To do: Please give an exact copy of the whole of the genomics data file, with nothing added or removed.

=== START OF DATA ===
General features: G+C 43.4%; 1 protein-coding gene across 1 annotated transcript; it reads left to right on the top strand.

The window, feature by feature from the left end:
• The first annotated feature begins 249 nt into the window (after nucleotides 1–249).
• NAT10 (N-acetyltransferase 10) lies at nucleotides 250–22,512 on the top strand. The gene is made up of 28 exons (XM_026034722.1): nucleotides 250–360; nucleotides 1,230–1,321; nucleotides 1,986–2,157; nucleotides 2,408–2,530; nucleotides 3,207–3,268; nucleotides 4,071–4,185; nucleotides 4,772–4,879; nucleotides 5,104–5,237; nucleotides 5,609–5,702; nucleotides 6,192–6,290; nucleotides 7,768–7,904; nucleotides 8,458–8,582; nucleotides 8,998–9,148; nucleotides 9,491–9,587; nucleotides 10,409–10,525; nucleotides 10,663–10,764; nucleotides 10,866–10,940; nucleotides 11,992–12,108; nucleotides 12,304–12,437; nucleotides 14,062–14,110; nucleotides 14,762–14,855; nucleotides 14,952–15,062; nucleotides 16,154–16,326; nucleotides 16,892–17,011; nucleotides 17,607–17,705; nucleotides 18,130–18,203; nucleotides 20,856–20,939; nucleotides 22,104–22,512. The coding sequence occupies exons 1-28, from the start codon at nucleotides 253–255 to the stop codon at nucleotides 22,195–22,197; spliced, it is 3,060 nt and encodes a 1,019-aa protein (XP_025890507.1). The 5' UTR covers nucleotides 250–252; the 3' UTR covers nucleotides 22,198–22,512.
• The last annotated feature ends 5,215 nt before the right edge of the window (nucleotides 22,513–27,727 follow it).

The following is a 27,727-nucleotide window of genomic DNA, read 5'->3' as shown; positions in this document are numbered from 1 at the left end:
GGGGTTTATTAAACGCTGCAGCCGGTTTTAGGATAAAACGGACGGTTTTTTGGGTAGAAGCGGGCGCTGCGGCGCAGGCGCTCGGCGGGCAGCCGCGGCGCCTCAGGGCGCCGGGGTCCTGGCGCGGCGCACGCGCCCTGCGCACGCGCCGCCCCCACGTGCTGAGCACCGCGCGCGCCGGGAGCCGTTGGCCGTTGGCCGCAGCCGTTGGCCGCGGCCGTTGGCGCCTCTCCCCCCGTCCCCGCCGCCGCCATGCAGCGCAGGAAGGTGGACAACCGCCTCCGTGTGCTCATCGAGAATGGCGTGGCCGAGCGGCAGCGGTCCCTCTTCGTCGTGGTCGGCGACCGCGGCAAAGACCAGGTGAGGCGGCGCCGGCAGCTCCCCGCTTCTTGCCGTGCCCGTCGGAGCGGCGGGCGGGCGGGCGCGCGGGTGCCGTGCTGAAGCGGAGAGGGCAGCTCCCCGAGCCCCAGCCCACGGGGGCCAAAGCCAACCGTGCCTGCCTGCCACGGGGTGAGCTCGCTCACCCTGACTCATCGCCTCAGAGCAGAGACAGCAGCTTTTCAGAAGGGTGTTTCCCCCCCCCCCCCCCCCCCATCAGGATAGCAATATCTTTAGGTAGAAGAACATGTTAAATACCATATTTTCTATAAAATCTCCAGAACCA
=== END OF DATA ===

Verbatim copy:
General features: G+C 43.4%; 1 protein-coding gene across 1 annotated transcript; it reads left to right on the top strand.

The window, feature by feature from the left end:
• The first annotated feature begins 249 nt into the window (after nucleotides 1–249).
• NAT10 (N-acetyltransferase 10) lies at nucleotides 250–22,512 on the top strand. The gene is made up of 28 exons (XM_026034722.1): nucleotides 250–360; nucleotides 1,230–1,321; nucleotides 1,986–2,157; nucleotides 2,408–2,530; nucleotides 3,207–3,268; nucleotides 4,071–4,185; nucleotides 4,772–4,879; nucleotides 5,104–5,237; nucleotides 5,609–5,702; nucleotides 6,192–6,290; nucleotides 7,768–7,904; nucleotides 8,458–8,582; nucleotides 8,998–9,148; nucleotides 9,491–9,587; nucleotides 10,409–10,525; nucleotides 10,663–10,764; nucleotides 10,866–10,940; nucleotides 11,992–12,108; nucleotides 12,304–12,437; nucleotides 14,062–14,110; nucleotides 14,762–14,855; nucleotides 14,952–15,062; nucleotides 16,154–16,326; nucleotides 16,892–17,011; nucleotides 17,607–17,705; nucleotides 18,130–18,203; nucleotides 20,856–20,939; nucleotides 22,104–22,512. The coding sequence occupies exons 1-28, from the start codon at nucleotides 253–255 to the stop codon at nucleotides 22,195–22,197; spliced, it is 3,060 nt and encodes a 1,019-aa protein (XP_025890507.1). The 5' UTR covers nucleotides 250–252; the 3' UTR covers nucleotides 22,198–22,512.
• The last annotated feature ends 5,215 nt before the right edge of the window (nucleotides 22,513–27,727 follow it).

The following is a 27,727-nucleotide window of genomic DNA, read 5'->3' as shown; positions in this document are numbered from 1 at the left end:
GGGGTTTATTAAACGCTGCAGCCGGTTTTAGGATAAAACGGACGGTTTTTTGGGTAGAAGCGGGCGCTGCGGCGCAGGCGCTCGGCGGGCAGCCGCGGCGCCTCAGGGCGCCGGGGTCCTGGCGCGGCGCACGCGCCCTGCGCACGCGCCGCCCCCACGTGCTGAGCACCGCGCGCGCCGGGAGCCGTTGGCCGTTGGCCGCAGCCGTTGGCCGCGGCCGTTGGCGCCTCTCCCCCCGTCCCCGCCGCCGCCATGCAGCGCAGGAAGGTGGACAACCGCCTCCGTGTGCTCATCGAGAATGGCGTGGCCGAGCGGCAGCGGTCCCTCTTCGTCGTGGTCGGCGACCGCGGCAAAGACCAGGTGAGGCGGCGCCGGCAGCTCCCCGCTTCTTGCCGTGCCCGTCGGAGCGGCGGGCGGGCGGGCGCGCGGGTGCCGTGCTGAAGCGGAGAGGGCAGCTCCCCGAGCCCCAGCCCACGGGGGCCAAAGCCAACCGTGCCTGCCTGCCACGGGGTGAGCTCGCTCACCCTGACTCATCGCCTCAGAGCAGAGACAGCAGCTTTTCAGAAGGGTGTTTCCCCCCCCCCCCCCCCCCCATCAGGATAGCAATATCTTTAGGTAGAAGAACATGTTAAATACCATATTTTCTATAAAATCTCCAGAACCA